MOVED BLOG

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I have moved my blog to http://chuckpeters.iowa.com to have access to more tools available through our company’s new blog structure.  Please change your bookmark and visit me at the new blog.  Thanks, Chuck

We are way behind

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When I made my presentation last week at the NAA’s MediaXChange, many commented that our C3 effort was way too far ahead of the newspaper industry.

In fact, we are too far behind in our C3 effort to be able to participate successfully in the relationship economy.

For the best overview of the intellectual framework, activities and technical infrastructure needed to make C3 work, see Dan Conover‘s wonderful piece at Xark on 2020 Vision.

As Mark Potts says, let’s bring these ideas to life.  We, and our communities, will be stronger for it.

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NAA – MediaXChange Presentation

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I will be discussing our C3 organization, tasks and drivers on March 10 (starting with iMedia business model work at 3 PM CDT — 1 PM PDT) at the NAA MediaXChange in Las Vegas, using these slides, and will be live blogging during the presentation.  A link to the live blog is below the slides.


For link to actual slides, go to

NAA MediaXChange

For link to Live Blog

Click Here

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RIF to RIF

Image of Steve Buttry from Twitter
Image of Steve Buttry

This blog, which started with the hope of outlining the concepts which would lead to a Rich Information Format to strengthen communities, has not been updated recently because of another RIF, all too common today, the Reduction in Force.

As painful as this RIF was, we had no choice due to the abrupt decline in advertising revenues in the last three quarters, with no upturn in sight. On the same day we announced the RIF, we announced the first large step in actually creating the organization to support C3 – separating content creation from product creation.

Product is Separated from Content

In this model, Lyle Muller, Editor of The Gazette newspaper, working with Dave Storey, Publisher, is responsible for creating and maintaining the physical product of the printed newspaper, The Gazette.

Steve Buttry, Information Content Conductor, is responsible for creating another C3 – Content Creation & Collaboration, a networked set of blogs and information organized around topics or micro-geographical areas.  We are trying to create a visual description of this activity, and our current attempt is below, although we already know that we don’t like the name “Superblog”:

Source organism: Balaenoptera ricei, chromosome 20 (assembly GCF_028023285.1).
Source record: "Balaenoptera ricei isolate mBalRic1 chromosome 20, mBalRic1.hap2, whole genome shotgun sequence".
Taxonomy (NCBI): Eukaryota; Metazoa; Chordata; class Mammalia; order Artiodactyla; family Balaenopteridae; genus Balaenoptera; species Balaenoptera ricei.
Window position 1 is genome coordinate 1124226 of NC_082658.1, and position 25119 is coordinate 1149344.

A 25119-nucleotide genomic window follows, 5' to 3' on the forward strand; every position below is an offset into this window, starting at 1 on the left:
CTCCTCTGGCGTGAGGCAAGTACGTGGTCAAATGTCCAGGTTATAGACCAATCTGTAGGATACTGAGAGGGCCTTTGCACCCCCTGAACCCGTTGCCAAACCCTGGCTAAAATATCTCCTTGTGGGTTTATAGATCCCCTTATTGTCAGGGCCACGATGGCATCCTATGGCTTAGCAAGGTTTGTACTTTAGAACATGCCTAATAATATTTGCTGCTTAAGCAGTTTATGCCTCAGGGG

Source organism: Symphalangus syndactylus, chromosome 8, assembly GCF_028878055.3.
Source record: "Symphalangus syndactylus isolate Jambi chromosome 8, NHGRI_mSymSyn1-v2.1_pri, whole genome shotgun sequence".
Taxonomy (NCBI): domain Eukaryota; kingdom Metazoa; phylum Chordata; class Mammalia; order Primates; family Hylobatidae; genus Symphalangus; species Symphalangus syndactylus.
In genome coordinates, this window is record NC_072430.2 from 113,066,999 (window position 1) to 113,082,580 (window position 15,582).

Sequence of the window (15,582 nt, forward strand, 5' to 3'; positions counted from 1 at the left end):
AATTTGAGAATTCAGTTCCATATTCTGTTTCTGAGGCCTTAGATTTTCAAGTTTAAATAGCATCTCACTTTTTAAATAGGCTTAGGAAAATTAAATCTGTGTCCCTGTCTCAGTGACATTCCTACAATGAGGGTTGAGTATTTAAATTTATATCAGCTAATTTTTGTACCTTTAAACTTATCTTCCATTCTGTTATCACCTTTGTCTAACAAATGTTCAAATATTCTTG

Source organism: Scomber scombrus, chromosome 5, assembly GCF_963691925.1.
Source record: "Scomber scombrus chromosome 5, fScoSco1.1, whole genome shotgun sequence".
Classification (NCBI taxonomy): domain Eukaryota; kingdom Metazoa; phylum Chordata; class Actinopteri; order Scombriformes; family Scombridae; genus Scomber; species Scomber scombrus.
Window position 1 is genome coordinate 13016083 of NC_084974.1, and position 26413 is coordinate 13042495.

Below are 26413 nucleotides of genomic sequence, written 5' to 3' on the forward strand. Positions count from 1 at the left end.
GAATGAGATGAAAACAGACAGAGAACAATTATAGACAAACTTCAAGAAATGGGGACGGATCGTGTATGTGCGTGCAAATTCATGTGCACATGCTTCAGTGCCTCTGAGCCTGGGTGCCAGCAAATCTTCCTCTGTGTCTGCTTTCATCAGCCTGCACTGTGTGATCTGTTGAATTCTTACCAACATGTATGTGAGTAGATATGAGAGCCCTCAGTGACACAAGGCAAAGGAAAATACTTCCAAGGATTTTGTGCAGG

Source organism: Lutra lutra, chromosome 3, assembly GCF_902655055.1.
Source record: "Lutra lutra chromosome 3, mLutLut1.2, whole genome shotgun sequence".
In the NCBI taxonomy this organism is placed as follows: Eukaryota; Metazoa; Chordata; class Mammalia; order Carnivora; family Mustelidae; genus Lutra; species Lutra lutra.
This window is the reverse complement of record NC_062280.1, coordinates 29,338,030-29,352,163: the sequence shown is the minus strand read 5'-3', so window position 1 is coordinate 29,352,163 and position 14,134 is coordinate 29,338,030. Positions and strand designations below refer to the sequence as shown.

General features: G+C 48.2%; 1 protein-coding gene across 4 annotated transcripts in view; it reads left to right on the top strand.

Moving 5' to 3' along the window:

Information Topic Area Ecosystem

Because these announcements were made on the same day, amidst the largest Reduction in Force in the company’s history, we confused some people and aggravated others.  While we were cheered on by some, we were jeered by others.

Steve and Lyle decided that we should Live Blog about these changes, taking questions from the community.  What an hour that was!  Lyle, Steve and I were in separate rooms, on separate floors, with no way to know who was taking which questions, in what order.  You can see for yourself whether we helped our hurt ourselves.

In the coming days, I will be describing the other critical elements of our reorganization, as we put into place the foundation for C3.

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Powerful Communities

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As you know, I am a fan of Neil Perkin‘s slide shows.  As anyone in our company can attest, building a C3 – Complete Community Connection is challenging and disconcerting, particularly in this time of economic contraction.  When pressed about the purpose of such an effort, I commented:
a bigger goal of C3 is strengthened communities.  If each individual in the community has exactly the information they need, when and where they want it, and can develop stronger relationships with those in their defined communities, each of those communities will be stronger.
So when I heard Neil was developing a slide show about strengthening communities, sourced from the community, I was eager to see what developed.  In order to get the full flavor of this presentation, it is best to visit Neil’s site, where he gives the context of this effort and the outline of his presentation of the slides.
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Earlier View

Neil Perkin shared his thoughts on the future of media in this slide show seven months ago.  I just saw it yesterday.  I wish I had seen it last June.  Very succinctly, he outlines the need for, and concepts behind, our efforts here at C3.

What do you think?

Transparency and Engagement

An example of a social network diagram.
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Starting the new year with new energy to make C3 happen.  Why C3?  While covered before, the essence is: